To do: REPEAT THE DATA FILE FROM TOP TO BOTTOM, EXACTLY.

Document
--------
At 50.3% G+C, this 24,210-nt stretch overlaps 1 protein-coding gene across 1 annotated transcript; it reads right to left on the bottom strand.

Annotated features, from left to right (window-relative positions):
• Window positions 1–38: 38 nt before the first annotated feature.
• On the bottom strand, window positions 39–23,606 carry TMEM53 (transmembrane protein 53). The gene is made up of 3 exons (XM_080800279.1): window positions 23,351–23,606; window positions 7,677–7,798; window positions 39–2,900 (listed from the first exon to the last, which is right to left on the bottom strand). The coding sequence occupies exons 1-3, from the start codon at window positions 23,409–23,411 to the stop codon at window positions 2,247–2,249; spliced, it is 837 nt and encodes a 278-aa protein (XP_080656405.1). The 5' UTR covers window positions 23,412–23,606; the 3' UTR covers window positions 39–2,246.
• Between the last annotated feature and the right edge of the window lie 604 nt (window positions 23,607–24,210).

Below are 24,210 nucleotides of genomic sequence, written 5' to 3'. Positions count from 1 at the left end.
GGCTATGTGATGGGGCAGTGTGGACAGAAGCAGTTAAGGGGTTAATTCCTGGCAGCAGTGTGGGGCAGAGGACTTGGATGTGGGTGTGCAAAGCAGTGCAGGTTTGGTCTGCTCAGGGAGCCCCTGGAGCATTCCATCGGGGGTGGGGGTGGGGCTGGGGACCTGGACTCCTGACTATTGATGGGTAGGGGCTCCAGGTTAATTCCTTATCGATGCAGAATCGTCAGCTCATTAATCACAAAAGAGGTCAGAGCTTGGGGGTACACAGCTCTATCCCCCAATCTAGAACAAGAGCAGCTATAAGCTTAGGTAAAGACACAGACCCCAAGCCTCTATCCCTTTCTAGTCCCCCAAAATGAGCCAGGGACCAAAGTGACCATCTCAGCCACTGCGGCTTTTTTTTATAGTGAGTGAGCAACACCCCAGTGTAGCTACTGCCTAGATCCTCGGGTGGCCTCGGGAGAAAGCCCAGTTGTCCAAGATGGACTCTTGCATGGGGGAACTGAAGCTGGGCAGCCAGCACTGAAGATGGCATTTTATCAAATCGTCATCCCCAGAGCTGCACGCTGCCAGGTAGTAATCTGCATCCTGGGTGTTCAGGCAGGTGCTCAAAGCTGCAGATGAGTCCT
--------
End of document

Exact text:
At 50.3% G+C, this 24,210-nt stretch overlaps 1 protein-coding gene across 1 annotated transcript; it reads right to left on the bottom strand.

Annotated features, from left to right (window-relative positions):
• Window positions 1–38: 38 nt before the first annotated feature.
• On the bottom strand, window positions 39–23,606 carry TMEM53 (transmembrane protein 53). The gene is made up of 3 exons (XM_080800279.1): window positions 23,351–23,606; window positions 7,677–7,798; window positions 39–2,900 (listed from the first exon to the last, which is right to left on the bottom strand). The coding sequence occupies exons 1-3, from the start codon at window positions 23,409–23,411 to the stop codon at window positions 2,247–2,249; spliced, it is 837 nt and encodes a 278-aa protein (XP_080656405.1). The 5' UTR covers window positions 23,412–23,606; the 3' UTR covers window positions 39–2,246.
• Between the last annotated feature and the right edge of the window lie 604 nt (window positions 23,607–24,210).

Below are 24,210 nucleotides of genomic sequence, written 5' to 3'. Positions count from 1 at the left end.
GGCTATGTGATGGGGCAGTGTGGACAGAAGCAGTTAAGGGGTTAATTCCTGGCAGCAGTGTGGGGCAGAGGACTTGGATGTGGGTGTGCAAAGCAGTGCAGGTTTGGTCTGCTCAGGGAGCCCCTGGAGCATTCCATCGGGGGTGGGGGTGGGGCTGGGGACCTGGACTCCTGACTATTGATGGGTAGGGGCTCCAGGTTAATTCCTTATCGATGCAGAATCGTCAGCTCATTAATCACAAAAGAGGTCAGAGCTTGGGGGTACACAGCTCTATCCCCCAATCTAGAACAAGAGCAGCTATAAGCTTAGGTAAAGACACAGACCCCAAGCCTCTATCCCTTTCTAGTCCCCCAAAATGAGCCAGGGACCAAAGTGACCATCTCAGCCACTGCGGCTTTTTTTTATAGTGAGTGAGCAACACCCCAGTGTAGCTACTGCCTAGATCCTCGGGTGGCCTCGGGAGAAAGCCCAGTTGTCCAAGATGGACTCTTGCATGGGGGAACTGAAGCTGGGCAGCCAGCACTGAAGATGGCATTTTATCAAATCGTCATCCCCAGAGCTGCACGCTGCCAGGTAGTAATCTGCATCCTGGGTGTTCAGGCAGGTGCTCAAAGCTGCAGATGAGTCCT